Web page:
Alternatively, he argues that the Bankruptcy Court lacks subject matter jurisdiction to
enter an order approving the third party release because it affects the legal relationship
reorganization. Bankr. Docket (Doc. No. 2041) (R. 2). After a hearing, the Bankruptcy Court entered an
order on May 24, 2012 that “reaffirmed” the court’s denial of confirmation of the section of the plan that
included the third party release, and declared the order “”FINAL.” Bankr. Docket (Doc. No. 2078) (R. 86).
BNYM filed two separate notices of appeal from the two Bankruptcy Court orders, which were
docketed as two different actions in this court. See No. 12-CV-3752, E.D. Pa. 2012. On July 9, 2012, the
two actions were consolidated. (Doc. No. 3).
Br. of the Appellee at 19 (Doc. No. 27).
between two non-debtors.
Standard of Review
The district court reviews the bankruptcy court’s “legal determinations de novo, its
factual findings for clear error[,] and its exercise of discretion for abuse thereof.” In re
Reilly, 534 F.3d 173, 175 (3d Cir. 2008) (quoting In re Trans World Airlines, Inc., 145 F.3d
124, 130-31 (3d Cir. 1998)), rev’d on other grounds, Schwab v. Reilly, __ U.S. __, 130 S.
Ct. 2652 (2010). Where the bankruptcy court’s decision involves a mixed question of law
and fact, the district court must segregate the legal and factual determinations, and apply
the appropriate standard of review to each. In re Montgomery Ward Holding Corp., 326
F.3d 383, 387 (3d Cir. 2003).
The bankruptcy court’s factual findings will not be disturbed unless they are clearly
erroneous. In re IT Grp., Inc., 448 F.3d 661, 667 (3d Cir. 2006); Fed. R. Bankr. P. 8013.
A factual finding is clearly erroneous if the district court is firmly convinced, based on all
the evidence, that the bankruptcy court made a mistake. Gordon v. Lewistown Hosp.,
423 F.3d 184 (3d Cir. 2005); Fed. R. Bankr. P. 8013 advisory committee’s note (according
the same weight to a bankruptcy judge’s findings as that given the findings of a district
judge under Fed. R. Civ. P. 52(a)). The district court may not engage in independent fact
finding. In re Indian Palms Assocs., Ltd., 61 F.3d 197, 210 n.19 (3d Cir. 1995) (citing 28
U.S.C. § 158(a)). In reviewing factual findings, the district court must give due regard to
the bankruptcy judge’s opportunity to observe the demeanor and credibility of witnesses.
See Bose Corp. v. Consumers Union of U.S., Inc., 466 U.S. 485, 500 (1984); In re Myers,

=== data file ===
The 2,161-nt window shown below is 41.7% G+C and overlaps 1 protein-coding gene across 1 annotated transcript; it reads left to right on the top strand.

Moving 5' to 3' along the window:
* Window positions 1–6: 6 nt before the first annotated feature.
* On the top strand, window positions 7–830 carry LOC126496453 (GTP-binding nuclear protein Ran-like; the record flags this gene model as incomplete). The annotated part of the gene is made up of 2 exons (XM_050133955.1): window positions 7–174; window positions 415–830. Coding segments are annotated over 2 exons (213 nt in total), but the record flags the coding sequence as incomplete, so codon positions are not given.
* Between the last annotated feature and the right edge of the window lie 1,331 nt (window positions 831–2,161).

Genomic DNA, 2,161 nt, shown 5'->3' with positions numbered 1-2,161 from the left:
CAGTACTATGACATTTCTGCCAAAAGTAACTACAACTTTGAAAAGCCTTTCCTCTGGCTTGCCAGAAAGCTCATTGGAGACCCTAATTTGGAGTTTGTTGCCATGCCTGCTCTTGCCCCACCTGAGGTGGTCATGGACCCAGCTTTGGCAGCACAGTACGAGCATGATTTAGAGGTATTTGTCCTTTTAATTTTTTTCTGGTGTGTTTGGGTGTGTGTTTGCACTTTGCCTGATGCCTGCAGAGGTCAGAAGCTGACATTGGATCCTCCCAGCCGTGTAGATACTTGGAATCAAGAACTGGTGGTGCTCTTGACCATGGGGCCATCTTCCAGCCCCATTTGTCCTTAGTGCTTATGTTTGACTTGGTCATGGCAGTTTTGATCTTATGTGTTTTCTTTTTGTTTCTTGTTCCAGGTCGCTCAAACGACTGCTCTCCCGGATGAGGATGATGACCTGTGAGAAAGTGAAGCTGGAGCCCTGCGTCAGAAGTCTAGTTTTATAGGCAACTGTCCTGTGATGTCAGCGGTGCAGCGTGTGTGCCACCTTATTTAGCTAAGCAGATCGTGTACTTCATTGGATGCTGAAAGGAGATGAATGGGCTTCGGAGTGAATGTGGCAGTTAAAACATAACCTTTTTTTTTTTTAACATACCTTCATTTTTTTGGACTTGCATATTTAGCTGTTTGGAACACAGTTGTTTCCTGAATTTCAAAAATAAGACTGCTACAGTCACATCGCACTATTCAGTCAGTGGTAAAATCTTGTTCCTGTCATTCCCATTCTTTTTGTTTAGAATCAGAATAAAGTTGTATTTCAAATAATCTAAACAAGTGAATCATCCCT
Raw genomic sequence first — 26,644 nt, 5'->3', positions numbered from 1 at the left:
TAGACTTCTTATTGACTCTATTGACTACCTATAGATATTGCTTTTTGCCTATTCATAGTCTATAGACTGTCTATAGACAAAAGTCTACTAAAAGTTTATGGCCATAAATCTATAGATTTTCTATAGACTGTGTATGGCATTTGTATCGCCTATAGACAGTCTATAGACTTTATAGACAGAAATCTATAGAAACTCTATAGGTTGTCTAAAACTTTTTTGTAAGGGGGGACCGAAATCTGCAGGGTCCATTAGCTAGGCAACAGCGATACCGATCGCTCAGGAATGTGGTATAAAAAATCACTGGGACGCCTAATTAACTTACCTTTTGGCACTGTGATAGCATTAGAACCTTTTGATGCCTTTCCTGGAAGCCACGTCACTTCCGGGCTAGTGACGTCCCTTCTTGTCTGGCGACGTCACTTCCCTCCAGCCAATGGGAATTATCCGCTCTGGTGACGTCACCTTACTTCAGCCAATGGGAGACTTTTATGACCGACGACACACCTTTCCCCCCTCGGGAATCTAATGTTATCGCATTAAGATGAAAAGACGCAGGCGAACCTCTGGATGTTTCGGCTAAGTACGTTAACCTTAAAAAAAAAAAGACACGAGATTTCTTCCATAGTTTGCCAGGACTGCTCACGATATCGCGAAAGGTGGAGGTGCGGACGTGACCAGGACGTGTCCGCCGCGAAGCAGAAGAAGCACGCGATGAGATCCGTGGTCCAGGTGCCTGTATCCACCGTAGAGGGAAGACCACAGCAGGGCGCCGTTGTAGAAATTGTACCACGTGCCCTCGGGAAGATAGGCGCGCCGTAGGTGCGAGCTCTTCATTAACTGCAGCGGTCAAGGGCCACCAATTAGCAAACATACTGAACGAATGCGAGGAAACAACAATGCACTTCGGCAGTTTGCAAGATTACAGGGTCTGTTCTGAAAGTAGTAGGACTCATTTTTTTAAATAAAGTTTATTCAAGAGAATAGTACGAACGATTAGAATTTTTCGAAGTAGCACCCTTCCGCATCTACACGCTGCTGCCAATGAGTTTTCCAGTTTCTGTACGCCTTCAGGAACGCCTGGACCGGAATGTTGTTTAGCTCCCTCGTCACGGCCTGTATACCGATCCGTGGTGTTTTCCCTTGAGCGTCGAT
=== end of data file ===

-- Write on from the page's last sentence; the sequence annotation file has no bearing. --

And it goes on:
491 F.3d 120, 126 (3d Cir. 2007) (“The Bankruptcy Court is best positioned to assess the
facts, particularly those related to credibility and purpose.”); Fed. R. Bankr. P. 8013
(“[D]ue regard shall be given to the opportunity of the bankruptcy court to judge the
credibility of the witnesses.”).
The bankruptcy court’s conclusions of law are reviewed under the less deferential
de novo standard. In re Goody’s Family Clothing, Inc., 610 F.3d 812, 816 (3d Cir. 2010)
(internal citation omitted).
Under the de novo standard, the district court makes a
judgment independent of the bankruptcy court, without deference to that court’s analysis
and conclusions of law. Scimeca v. Umanoff, 169 B.R. 536, 541-42 (D.N.J. 1993), aff’d,
30 F.3d 1488 (3d Cir. 1994).
The Bankruptcy Court had subject matter jurisdiction to
approve the third party release as part of the plan of reorganization.
Before considering BNYM’s challenge to the Bankruptcy Court’s finding that the
notice of the third party release was inadequate, we must determine that the Bankruptcy
Court had subject matter jurisdiction to approve the third party release as part of the plan
of reorganization. 28 This inquiry requires us to determine whether, by virtue of the
indemnification agreement between LBH and BNYM, the purported third party release
between the Bondholders and BNYM, as the indenture trustee, is “related to” LBH’s
Like the Bankruptcy Court, we believe the issue of whether the third party release is a
permissible plan provision may be one of substantive bankruptcy law, not one of subject matter jurisdiction.
In re Lower Bucks Hosp., 471 B.R. at 448 n.45. The third party release issue arose as part of the plan
confirmation process, which is considered a “core proceeding” under the Bankruptcy Code. 28 U.S.C. §
157(b)(2)(L). Additionally, whether conducted as part of a jurisdictional or substantive inquiry, the fact
finding process is the same. In both instances, the bankruptcy court has to examine the subject matter of
the release, including the parties and the actions involved, in order to determine any potential effects it will
have on the debtor’s reorganization. But, because Becker argued and continues to argue, that the
Bankruptcy Court lacked subject matter jurisdiction to approve the third party release, and the Bankruptcy
Court recognized that it has “an independent duty to satisfy itself that it has subject matter jurisdiction over
any pending matter before reaching the merits of a case,” In re Lower Bucks Hosp., 471 B.R. at 447 n.44,
we too examine the Bankruptcy Court’s subject matter jurisdiction.